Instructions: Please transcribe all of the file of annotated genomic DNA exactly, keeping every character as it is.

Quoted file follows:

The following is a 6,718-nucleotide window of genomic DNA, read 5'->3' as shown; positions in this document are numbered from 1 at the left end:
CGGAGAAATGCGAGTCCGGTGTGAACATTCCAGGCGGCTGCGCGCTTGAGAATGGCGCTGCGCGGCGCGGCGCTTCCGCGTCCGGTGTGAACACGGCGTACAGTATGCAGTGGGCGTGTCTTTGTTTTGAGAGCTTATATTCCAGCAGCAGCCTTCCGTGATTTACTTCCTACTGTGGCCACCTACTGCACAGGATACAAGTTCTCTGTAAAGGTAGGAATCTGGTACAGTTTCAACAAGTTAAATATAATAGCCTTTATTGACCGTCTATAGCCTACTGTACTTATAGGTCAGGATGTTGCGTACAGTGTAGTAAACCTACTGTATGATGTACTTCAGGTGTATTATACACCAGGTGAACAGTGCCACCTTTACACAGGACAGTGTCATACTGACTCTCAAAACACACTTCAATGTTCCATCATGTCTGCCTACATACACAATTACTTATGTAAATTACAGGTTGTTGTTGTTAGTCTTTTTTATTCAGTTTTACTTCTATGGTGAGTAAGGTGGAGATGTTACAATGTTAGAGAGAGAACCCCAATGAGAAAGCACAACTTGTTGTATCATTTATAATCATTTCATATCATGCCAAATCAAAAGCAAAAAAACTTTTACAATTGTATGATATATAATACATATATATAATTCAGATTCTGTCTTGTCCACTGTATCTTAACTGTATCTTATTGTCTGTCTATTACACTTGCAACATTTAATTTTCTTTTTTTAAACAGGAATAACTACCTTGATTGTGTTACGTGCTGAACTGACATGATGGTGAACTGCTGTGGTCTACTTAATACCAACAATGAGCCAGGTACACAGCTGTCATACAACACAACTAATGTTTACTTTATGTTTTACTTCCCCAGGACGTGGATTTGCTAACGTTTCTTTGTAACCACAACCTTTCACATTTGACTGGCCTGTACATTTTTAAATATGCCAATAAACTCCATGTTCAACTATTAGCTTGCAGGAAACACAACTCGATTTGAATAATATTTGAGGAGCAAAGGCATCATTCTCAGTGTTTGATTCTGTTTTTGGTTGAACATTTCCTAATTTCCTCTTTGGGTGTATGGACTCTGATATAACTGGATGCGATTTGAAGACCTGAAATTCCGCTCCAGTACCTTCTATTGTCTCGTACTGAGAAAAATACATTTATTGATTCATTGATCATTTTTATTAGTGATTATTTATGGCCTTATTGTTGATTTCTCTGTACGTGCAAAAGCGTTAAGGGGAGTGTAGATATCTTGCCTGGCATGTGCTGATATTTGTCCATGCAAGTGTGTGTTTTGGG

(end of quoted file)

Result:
The following is a 6,718-nucleotide window of genomic DNA, read 5'->3' as shown; positions in this document are numbered from 1 at the left end:
CGGAGAAATGCGAGTCCGGTGTGAACATTCCAGGCGGCTGCGCGCTTGAGAATGGCGCTGCGCGGCGCGGCGCTTCCGCGTCCGGTGTGAACACGGCGTACAGTATGCAGTGGGCGTGTCTTTGTTTTGAGAGCTTATATTCCAGCAGCAGCCTTCCGTGATTTACTTCCTACTGTGGCCACCTACTGCACAGGATACAAGTTCTCTGTAAAGGTAGGAATCTGGTACAGTTTCAACAAGTTAAATATAATAGCCTTTATTGACCGTCTATAGCCTACTGTACTTATAGGTCAGGATGTTGCGTACAGTGTAGTAAACCTACTGTATGATGTACTTCAGGTGTATTATACACCAGGTGAACAGTGCCACCTTTACACAGGACAGTGTCATACTGACTCTCAAAACACACTTCAATGTTCCATCATGTCTGCCTACATACACAATTACTTATGTAAATTACAGGTTGTTGTTGTTAGTCTTTTTTATTCAGTTTTACTTCTATGGTGAGTAAGGTGGAGATGTTACAATGTTAGAGAGAGAACCCCAATGAGAAAGCACAACTTGTTGTATCATTTATAATCATTTCATATCATGCCAAATCAAAAGCAAAAAAACTTTTACAATTGTATGATATATAATACATATATATAATTCAGATTCTGTCTTGTCCACTGTATCTTAACTGTATCTTATTGTCTGTCTATTACACTTGCAACATTTAATTTTCTTTTTTTAAACAGGAATAACTACCTTGATTGTGTTACGTGCTGAACTGACATGATGGTGAACTGCTGTGGTCTACTTAATACCAACAATGAGCCAGGTACACAGCTGTCATACAACACAACTAATGTTTACTTTATGTTTTACTTCCCCAGGACGTGGATTTGCTAACGTTTCTTTGTAACCACAACCTTTCACATTTGACTGGCCTGTACATTTTTAAATATGCCAATAAACTCCATGTTCAACTATTAGCTTGCAGGAAACACAACTCGATTTGAATAATATTTGAGGAGCAAAGGCATCATTCTCAGTGTTTGATTCTGTTTTTGGTTGAACATTTCCTAATTTCCTCTTTGGGTGTATGGACTCTGATATAACTGGATGCGATTTGAAGACCTGAAATTCCGCTCCAGTACCTTCTATTGTCTCGTACTGAGAAAAATACATTTATTGATTCATTGATCATTTTTATTAGTGATTATTTATGGCCTTATTGTTGATTTCTCTGTACGTGCAAAAGCGTTAAGGGGAGTGTAGATATCTTGCCTGGCATGTGCTGATATTTGTCCATGCAAGTGTGTGTTTTGGG